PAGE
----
But Whitecaps brass, which includes Scottish head coach Martin Rennie, were curiously unsatisfied, and have kept on tinkering with their roster.

Soon after the arrival of Scottish midfielder Barry Robson in mid-June (on a free transfer arranged in January), the team jettisoned Swiss playmaker Davide Chiumiento, arguably the most skillful player on the roster, Le Toux, and the big (but skillful) French striker Eric Hassli—all within one week.

Around the same time Vancouver brought in Scottish striker (and national team captain) Kenny Miller, Jamaican winger Dane Richards, and Irish defender Andy O’Brien.

O’Brien is not Scottish, but Ireland is close enough, ethnically and in their soccer, to Scotland to justify the following tweet from MLSSoccer.com’s Matt Doyle after a recent Vancouver loss:

“The Whitecaps may have lost, but I still think they’re favorites for the Scottish Premier League title this season.”

With Miller, Robson and O’Brien down the spine, the Whitecaps have become stodgier—and more physical: Their recent 2-0 loss to Dallas featured 41 fouls and nine yellow cards, six of them shown to Vancouver players.

Gone is the silky combination play between Chiumiento, Camilo, and Hassli that made them such an entertaining side.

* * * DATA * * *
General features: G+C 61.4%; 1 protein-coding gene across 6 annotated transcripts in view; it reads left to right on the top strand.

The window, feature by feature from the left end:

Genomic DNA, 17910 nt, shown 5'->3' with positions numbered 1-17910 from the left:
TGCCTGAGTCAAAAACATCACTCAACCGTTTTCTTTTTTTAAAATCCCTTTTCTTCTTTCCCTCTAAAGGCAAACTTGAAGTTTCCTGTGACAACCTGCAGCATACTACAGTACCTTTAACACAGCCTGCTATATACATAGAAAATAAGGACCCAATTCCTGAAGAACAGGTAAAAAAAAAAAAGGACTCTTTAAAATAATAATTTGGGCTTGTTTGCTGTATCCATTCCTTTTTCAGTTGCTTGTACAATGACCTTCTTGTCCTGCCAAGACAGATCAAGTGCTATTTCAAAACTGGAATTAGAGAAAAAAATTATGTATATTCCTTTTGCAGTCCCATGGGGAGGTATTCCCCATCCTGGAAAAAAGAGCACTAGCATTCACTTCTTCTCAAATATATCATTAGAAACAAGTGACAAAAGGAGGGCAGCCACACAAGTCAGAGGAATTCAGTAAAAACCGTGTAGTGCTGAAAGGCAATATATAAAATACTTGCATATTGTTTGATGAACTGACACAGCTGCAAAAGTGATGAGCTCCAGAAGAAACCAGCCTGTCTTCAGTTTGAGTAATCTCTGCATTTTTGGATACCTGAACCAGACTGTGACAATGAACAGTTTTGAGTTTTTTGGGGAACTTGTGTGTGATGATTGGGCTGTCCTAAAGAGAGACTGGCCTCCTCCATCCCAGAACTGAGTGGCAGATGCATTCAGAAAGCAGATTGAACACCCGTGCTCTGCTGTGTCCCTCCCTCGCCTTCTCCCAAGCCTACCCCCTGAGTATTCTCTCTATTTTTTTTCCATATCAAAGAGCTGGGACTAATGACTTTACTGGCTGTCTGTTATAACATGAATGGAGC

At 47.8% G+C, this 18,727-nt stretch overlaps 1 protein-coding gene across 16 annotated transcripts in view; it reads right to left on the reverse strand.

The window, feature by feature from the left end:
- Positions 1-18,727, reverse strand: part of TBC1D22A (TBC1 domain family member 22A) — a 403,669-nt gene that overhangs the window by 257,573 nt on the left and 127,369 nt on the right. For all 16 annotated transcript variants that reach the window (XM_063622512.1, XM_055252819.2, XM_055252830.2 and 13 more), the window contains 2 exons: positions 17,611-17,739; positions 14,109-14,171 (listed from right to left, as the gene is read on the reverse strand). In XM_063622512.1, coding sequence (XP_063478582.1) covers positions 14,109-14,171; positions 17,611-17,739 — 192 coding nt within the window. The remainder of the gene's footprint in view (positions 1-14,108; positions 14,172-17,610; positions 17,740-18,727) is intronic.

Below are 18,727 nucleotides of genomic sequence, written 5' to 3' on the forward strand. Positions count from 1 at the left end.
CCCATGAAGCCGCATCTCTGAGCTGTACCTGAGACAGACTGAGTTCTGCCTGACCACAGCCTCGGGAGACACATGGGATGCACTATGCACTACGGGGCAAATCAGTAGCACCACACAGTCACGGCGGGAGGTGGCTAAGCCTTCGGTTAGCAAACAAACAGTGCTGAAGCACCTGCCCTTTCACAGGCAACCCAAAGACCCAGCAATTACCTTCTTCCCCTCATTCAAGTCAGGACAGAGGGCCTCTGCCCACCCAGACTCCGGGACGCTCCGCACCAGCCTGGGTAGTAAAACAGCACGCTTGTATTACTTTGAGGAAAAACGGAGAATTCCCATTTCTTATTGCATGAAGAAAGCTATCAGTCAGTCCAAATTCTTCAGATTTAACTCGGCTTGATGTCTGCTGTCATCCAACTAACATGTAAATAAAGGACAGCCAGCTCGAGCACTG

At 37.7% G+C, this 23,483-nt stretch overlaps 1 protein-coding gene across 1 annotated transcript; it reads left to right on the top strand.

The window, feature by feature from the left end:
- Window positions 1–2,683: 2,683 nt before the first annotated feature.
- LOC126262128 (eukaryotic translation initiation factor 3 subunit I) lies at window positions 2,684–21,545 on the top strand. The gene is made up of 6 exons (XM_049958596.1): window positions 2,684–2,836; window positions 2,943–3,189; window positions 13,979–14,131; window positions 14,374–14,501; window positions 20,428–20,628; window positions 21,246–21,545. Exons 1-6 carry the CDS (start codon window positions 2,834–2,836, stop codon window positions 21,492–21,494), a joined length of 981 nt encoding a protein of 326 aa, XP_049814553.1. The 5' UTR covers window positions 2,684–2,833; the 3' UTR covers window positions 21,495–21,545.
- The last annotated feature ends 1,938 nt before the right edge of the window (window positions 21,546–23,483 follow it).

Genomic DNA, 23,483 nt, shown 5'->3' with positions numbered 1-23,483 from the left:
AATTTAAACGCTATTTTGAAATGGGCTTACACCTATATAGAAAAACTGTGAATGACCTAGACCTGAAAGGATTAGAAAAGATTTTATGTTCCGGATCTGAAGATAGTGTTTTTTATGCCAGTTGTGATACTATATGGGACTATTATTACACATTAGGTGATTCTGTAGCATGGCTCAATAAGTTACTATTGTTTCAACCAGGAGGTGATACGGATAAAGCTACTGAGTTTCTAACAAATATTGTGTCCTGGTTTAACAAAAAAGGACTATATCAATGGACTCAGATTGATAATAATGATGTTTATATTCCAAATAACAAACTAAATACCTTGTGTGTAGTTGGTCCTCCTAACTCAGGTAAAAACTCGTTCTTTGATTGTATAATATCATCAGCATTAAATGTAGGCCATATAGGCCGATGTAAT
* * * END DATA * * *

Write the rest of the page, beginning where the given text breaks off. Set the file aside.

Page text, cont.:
Sure, Chiumiento was not exactly a defense-first kind of guy, and the team left itself too wide open last season, but the offseason acquisitions addressed that problem, to a T. Now, they’ve fallen off the other side of the horse.

And judging by the results, the problem is not limited to style: the Whitecaps are 2-5-2 in their last nine games.

Jozy Altidore On Pace for 68-goal Season

U.S. fans take note: Your national team resumes World Cup qualifying in a couple of weeks—taking on Jamaica in a home-and-home set on Sept 7 and 11—and while they may not have in-limbo attacker Clint Dempsey for those matches, they should have striker Jozy Altidore, whose current form suggests he’s more than capable of filling the goal-scoring void left by the disgruntled Fulham star.

Altidore struck two more times this past weekend, leading AZ Alkmaar to a 3-1 win over Heracles and matching his two-goal performance on opening day against Ajax.

All he has to do is keep this up the rest of the way and he’ll bank a record 68 goals.

Highlights here:

Two thoughts on this clip:

1) How good is the Dutch Eredivisie, really? Not to take away from Altidore’s performances—and plenty of players have jumped from the Eredivisie to top leagues in Europe—but is Heracles really that much better than say, Toronto FC? Their defense, especially on Alkmaar’s second goal, is enough to make you wonder.

2) Maybe it’s our long history with Fahrenheit, but does the Celsius temperature scale seem wanting to you? Lacks the descriptive power of Fahrenheit, where a hot day can climb into the 90s or 100s. That 30-degree Celsius pregame reading in Alkmaar? Not very impressive. (And it translates to roughly 88 Fahrenheit, which is not that hot—especially for Altidore, who grew up in humid New Jersey and sizzling Florida, two locations where the heat calls for the more finely calibrated Fahreneit system to accurately reflect just how miserable you are in it.)